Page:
Make Monday (really) count. While trends in recent years have shown brands extending Cyber Monday into Tuesday, smart email marketers go out with strong offers limited to the day of. In 2017, marketers sent a little more than half of all Cyber Monday emails on the day of the event (53.2 percent), 19.3 percent on Sunday and the rest evenly throughout the week. Emails deployed on the holiday generated a 12.7 percent conversion rate, significantly higher than the conversion rate on any other day (no surprise here).
There is a limit to consumers’ attention spans — and wallets. Cyber Monday emails sent Tuesday promoting a one-day extension of the Cyber Monday sale generated a high 16.2 percent open rate, indicating they were effective in grabbing subscribers’ attention. Their 2.7 percent conversion rate, however, hints that these emails failed to meet consumers’ expectations, failed to extend the excitement of the holiday, or after a week-long spending spree, customers were low on cash. Marketers need to bring their A game on Monday — and if you’re extending your Cyber Monday sale an extra day, keep your Tuesday offer unique to bolster customer excitement.
Speak to the right emotions. Shopping on Cyber Monday can stir up a variety of emotions — anticipation, stress, fear of loss, satisfaction — all powerful action drivers. Whether their messages aim to speak to consumers’ fear of missing out (FOMO) on a deal or to foster feelings of exclusivity, marketers should review data prior the Q4 shopping holidays to determine which tone and emotion resonate best with key audience to tailor content accordingly.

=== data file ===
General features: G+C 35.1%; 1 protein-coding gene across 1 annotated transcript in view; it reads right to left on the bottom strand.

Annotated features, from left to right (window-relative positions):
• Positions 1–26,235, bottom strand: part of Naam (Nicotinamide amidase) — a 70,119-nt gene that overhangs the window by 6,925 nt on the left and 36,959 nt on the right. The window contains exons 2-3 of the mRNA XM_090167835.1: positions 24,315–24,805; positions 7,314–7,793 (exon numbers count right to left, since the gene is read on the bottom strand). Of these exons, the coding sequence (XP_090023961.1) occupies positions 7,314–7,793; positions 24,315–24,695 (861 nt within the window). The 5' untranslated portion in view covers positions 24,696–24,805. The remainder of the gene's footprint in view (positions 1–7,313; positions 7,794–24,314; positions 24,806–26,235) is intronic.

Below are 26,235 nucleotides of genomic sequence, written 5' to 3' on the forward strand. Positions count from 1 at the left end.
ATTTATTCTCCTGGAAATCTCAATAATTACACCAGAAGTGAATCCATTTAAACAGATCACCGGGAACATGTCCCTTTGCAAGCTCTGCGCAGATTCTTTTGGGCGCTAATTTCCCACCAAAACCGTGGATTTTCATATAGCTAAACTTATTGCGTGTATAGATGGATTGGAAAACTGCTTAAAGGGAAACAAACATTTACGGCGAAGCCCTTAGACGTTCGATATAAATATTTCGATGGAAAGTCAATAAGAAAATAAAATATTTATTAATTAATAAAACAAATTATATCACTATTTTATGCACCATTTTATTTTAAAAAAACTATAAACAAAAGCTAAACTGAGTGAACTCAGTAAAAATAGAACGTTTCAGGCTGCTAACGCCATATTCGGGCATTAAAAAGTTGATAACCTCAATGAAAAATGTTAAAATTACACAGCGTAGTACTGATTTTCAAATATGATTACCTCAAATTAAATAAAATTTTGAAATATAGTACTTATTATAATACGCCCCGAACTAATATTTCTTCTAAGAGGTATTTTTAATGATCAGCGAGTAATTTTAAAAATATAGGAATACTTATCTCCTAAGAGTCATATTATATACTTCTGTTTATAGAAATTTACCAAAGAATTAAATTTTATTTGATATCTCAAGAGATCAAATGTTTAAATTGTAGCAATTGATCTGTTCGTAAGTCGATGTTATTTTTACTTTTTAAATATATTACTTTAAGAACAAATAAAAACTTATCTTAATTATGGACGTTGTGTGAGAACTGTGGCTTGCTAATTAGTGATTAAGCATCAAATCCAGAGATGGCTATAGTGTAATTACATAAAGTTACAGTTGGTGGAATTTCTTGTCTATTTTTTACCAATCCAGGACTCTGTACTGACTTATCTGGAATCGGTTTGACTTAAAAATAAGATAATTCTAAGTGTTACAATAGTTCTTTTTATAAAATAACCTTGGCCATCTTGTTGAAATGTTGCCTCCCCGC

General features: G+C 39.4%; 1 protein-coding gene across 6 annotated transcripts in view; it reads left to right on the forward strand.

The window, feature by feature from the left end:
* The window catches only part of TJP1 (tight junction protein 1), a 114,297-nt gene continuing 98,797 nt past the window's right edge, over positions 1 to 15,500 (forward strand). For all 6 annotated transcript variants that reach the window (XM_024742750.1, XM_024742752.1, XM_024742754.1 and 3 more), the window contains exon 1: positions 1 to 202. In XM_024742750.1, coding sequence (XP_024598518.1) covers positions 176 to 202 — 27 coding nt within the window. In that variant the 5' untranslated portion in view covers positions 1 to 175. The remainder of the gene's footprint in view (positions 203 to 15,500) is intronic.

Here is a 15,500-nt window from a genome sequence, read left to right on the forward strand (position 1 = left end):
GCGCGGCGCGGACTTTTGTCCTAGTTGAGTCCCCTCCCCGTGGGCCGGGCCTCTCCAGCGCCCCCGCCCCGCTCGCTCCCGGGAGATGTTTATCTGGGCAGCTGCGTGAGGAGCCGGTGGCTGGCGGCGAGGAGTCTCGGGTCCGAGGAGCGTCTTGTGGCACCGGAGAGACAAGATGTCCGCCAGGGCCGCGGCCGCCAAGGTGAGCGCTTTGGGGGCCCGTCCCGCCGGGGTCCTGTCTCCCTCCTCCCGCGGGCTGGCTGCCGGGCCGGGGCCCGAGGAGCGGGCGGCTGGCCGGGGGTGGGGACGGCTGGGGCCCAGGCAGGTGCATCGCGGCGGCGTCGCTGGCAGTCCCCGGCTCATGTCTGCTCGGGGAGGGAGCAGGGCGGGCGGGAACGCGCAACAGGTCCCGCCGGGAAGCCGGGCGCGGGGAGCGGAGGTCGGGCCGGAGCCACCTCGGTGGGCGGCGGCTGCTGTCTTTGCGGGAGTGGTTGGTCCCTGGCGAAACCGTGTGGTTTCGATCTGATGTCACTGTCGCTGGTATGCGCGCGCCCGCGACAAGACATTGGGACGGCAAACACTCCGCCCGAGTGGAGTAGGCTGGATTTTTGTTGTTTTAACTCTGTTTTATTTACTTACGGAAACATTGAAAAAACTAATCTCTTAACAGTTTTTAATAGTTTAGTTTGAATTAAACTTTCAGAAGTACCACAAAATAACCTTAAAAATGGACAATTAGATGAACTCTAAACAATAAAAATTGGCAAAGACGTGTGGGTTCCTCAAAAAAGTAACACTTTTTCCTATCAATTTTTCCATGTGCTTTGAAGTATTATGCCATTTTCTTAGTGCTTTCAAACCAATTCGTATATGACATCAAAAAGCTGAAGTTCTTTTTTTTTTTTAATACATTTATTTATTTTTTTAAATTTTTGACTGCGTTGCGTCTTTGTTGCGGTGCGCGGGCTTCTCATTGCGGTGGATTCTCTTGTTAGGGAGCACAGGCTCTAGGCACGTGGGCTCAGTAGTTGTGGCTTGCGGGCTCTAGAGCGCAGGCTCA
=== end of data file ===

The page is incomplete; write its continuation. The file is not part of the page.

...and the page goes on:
Emphasize scarcity and urgency. No time for an emotional analysis? Urgency and scarcity are tried and true ways to motivate shoppers who may be indecisive about certain items. Last year, subject lines that conveyed urgency or scarcity generated more engagement than those that simply mentioned Black Friday or Cyber Monday.
Create this sense of urgency by displaying a countdown timer within the email creative or through a combination of time-sensitive wording and an action-oriented call to action (CTA). For example, messages could contain a phrase like “Time is running out!” with a CTA that links to specific sale items. This same FOMO also can be spun in a positive way — remind customers that if they finish their shopping now, they have more time to enjoy the holiday season.
Utilize the almighty percentage-off. “$25 off a $50 purchase” doesn’t look that exciting. But “50 percent off your entire purchase”? That will get shoppers’ hearts racing. While Cyber Monday dollar-off emails had a higher open rate in 2017, percentage-off emails had a significantly higher conversion rate, at 18.1 percent versus 5.6 percent. You do the sales math.
Black Friday and Cyber Monday emails will need to cut through A LOT more noise this holiday season. To do so, they’ll need to capitalize on shoppers whenever they are ready to buy. Marketers who start early, and cut into that brick and mortar shift to digital, diversify their offers and follow the simple tips above will be celebrating this holiday season.